How Sven-Göran Eriksson overcame the doubters to lead Lazio to the 1999-2000 scudetto.
In 1997, a loser took charge of a bunch of losers with the aim of winning Serie A. At least those were the reputations that stalked Sven-Göran Eriksson and Lazio that summer, when the Swede returned to Rome for another shot at the scudetto. Eriksson had spent 10 years trying to win the Italian title – with Roma and Fiorentina in the 1980s, then Sampdoria in the 1990s. People had taken to calling him Il Perdente Successo, ‘The Successful Loser’. “There were whispers among journalists that Eriksson would never win the league,” Eriksson later wrote. “I hated that.”
Eriksson was not supposed to be at Lazio. He had signed a contract to manage Blackburn but had then backed out of it. Part of the reason was that the club’s owner, Jack Walker, had refused to meet the wage demands of Roberto Mancini, whom Eriksson wanted to take with him from Sampdoria. When Lazio offered him the job, Eriksson persuaded Walker to tear up the contract and hire Roy Hodgson instead. “It was the chance of a lifetime,” Eriksson said of the offer. “I had to take it.”
The history books offered Eriksson few reasons for such excitement. When he arrived, he felt Lazio were “still seen as losers”, and he was not just talking about a squad that had won little. Lazio had won Serie A only once. That had been in 1974, when Tommaso Maestrelli drew on his superb man management and love for Total Football to turn a mercurial squad from relegation fodder into champions. The title could have started a golden era for Lazio, but within three years Maestrelli had died of stomach cancer, the star striker Giorgio Chinaglia had fled to New York and the influential midfielder Luciano Re Cecconi had been shot dead by the owner of a jewellery store who realised too late that his attempted robbery was meant as a joke. In 1980 Lazio were relegated after some of their players had been involved in the Totonero betting scandal. Seven years later they needed a play-off to stave off relegation to Serie C.
What mattered to Eriksson, however, was that Sergio Cragnotti had become president. As the owner of the agribusiness company Cirio, the charismatic Cragnotti had bought Lazio in 1992 and pumped in money. One of the first things he did was to sign Paul Gascoigne. The fresh investment propelled Lazio from mid-table to the top five, but neither Dino Zoff nor Zdeněk Zeman ever came close to the title. Which is why Cragnotti turned to Eriksson.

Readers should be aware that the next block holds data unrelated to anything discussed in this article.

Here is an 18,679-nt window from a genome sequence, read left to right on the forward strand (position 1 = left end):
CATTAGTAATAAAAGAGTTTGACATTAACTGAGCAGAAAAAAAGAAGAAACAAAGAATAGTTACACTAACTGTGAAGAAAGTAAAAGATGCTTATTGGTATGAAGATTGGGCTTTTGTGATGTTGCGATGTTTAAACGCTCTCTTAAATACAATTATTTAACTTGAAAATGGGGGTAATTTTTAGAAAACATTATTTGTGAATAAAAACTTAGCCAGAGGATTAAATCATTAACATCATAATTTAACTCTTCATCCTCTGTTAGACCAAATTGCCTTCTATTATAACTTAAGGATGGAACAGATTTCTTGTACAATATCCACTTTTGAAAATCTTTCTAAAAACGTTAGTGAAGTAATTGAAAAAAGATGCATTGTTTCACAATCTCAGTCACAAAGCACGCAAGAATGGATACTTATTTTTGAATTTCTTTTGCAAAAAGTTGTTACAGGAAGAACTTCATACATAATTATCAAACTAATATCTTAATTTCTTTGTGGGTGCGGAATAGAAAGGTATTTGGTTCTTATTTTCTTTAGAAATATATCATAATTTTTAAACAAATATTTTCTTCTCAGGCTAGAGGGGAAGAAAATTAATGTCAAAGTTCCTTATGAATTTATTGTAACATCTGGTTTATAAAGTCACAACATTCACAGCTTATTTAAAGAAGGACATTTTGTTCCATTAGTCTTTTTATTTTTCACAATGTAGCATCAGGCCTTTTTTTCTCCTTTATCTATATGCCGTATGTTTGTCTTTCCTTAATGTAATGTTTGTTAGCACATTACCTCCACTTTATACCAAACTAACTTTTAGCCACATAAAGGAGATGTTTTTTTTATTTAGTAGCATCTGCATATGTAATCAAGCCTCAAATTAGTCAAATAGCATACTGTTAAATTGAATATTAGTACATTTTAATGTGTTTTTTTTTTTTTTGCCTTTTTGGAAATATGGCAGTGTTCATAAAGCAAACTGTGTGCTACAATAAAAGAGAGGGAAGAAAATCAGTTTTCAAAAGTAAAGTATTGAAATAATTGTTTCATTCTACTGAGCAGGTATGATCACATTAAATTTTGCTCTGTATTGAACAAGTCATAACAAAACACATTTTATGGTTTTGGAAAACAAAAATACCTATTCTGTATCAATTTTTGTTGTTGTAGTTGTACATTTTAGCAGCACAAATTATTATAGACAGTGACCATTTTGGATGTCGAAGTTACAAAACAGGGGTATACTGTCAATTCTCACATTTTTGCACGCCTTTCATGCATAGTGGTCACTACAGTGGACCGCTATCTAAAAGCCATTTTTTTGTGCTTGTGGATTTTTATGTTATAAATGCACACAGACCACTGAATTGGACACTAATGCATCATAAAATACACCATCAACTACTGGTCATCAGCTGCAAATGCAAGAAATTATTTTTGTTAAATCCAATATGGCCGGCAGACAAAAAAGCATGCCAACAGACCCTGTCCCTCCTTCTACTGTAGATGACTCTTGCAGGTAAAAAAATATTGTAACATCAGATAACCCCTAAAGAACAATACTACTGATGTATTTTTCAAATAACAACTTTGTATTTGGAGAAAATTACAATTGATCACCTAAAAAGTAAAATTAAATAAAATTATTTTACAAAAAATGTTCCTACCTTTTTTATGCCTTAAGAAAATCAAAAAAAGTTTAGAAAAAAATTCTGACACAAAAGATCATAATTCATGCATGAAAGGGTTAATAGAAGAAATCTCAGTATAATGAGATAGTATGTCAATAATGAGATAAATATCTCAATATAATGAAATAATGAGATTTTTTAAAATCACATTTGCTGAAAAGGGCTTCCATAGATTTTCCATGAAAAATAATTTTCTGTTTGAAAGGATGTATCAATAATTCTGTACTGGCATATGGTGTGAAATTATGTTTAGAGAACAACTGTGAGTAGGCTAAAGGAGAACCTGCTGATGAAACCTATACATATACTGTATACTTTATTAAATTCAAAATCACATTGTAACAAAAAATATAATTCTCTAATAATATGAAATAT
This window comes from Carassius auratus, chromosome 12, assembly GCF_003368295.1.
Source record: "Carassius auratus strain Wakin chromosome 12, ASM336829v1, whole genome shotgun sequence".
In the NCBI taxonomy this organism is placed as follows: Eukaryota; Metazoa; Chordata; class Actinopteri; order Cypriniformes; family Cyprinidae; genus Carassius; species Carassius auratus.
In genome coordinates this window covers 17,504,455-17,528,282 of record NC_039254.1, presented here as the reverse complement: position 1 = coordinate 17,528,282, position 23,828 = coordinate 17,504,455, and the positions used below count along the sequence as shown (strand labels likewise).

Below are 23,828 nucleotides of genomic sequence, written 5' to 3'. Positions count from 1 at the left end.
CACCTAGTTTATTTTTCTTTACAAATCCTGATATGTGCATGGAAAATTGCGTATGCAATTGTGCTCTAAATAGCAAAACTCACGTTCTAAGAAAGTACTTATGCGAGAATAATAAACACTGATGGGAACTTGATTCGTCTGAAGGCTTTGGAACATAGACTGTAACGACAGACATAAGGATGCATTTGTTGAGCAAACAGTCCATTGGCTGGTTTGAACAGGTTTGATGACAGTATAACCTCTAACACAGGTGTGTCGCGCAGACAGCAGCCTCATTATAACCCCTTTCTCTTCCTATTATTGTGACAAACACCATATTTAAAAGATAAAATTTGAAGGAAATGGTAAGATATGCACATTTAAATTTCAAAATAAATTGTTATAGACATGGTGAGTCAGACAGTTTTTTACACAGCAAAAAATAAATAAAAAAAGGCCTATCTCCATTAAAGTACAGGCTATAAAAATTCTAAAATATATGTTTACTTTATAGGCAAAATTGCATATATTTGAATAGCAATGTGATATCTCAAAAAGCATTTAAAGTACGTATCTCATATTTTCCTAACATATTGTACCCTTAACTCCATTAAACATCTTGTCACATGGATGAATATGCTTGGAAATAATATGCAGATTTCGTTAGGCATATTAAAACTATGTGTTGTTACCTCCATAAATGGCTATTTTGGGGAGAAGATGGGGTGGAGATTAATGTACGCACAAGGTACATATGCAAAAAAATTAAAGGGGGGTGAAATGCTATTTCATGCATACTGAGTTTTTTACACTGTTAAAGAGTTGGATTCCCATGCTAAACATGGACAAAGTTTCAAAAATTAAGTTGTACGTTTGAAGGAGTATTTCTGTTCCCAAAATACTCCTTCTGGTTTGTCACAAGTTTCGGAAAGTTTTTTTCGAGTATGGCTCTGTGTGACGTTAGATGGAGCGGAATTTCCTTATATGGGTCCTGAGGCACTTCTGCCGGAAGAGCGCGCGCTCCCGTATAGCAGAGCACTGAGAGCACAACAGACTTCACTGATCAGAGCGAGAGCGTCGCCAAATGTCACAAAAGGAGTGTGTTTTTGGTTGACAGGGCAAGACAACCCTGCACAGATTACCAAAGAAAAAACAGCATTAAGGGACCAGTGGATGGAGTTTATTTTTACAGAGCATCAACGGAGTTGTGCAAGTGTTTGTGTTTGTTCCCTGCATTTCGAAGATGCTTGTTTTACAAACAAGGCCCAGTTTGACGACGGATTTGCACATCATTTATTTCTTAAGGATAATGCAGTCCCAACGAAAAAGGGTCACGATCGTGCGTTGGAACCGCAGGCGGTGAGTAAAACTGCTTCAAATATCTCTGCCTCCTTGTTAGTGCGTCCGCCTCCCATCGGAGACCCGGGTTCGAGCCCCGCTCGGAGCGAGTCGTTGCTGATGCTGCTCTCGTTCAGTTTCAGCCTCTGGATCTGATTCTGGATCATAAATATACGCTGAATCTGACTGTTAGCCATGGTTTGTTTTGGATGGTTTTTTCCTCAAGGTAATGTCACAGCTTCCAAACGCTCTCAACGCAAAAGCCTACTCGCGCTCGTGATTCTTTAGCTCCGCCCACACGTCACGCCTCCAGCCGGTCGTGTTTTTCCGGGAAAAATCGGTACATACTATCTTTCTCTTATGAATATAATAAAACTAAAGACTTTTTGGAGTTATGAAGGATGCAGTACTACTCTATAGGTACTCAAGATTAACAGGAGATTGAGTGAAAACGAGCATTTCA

Eriksson inherited a strong squad that included the experienced goalkeeper Luca Marchegiani, the precocious centre-back Alessandro Nesta, the industrious playmaker Pavel Nedvěd and Giuseppe Signori, Serie A’s capocannoniere in three of the previous five seasons (sharing the title with Bari’s Igor Protti in 1996). Yet Eriksson felt he lacked winners. He told Cragnotti that if they bought three players – Mancini, Siniša Mihajlović and Juan Sebastián Verón – they’d win the league. Eriksson knew the trio from Sampdoria, but Cragnotti was sceptical and gave him only Mancini. Not that Eriksson could complain: along with Mancini came the tough-tackling defensive midfielder Matías Almeyda, the powerful striker Alen Bokšić, the versatile defender Giuseppe Pancaro and the composed midfielder Vladimir Jugović.
With so many players needing to gel, Lazio stumbled out of the blocks. Part of the problem, Eriksson felt, was Signori, whom he believed infected the squad with a negative attitude. Eriksson would claim that Signori had said that Lazio would never win the league. But when Eriksson benched him, fans climbed the walls at the Formello training ground in protest, leading the police to advise Eriksson to flee through the back door. Eriksson refused and drove out of the main gate, only to have his car besieged by fans shouting Signori’s name. Still, Eriksson shipped Signori off to Sampdoria. Lazio duly went on a 16-game unbeaten run in the league, but they took a solitary point in the last seven rounds to slide down to seventh.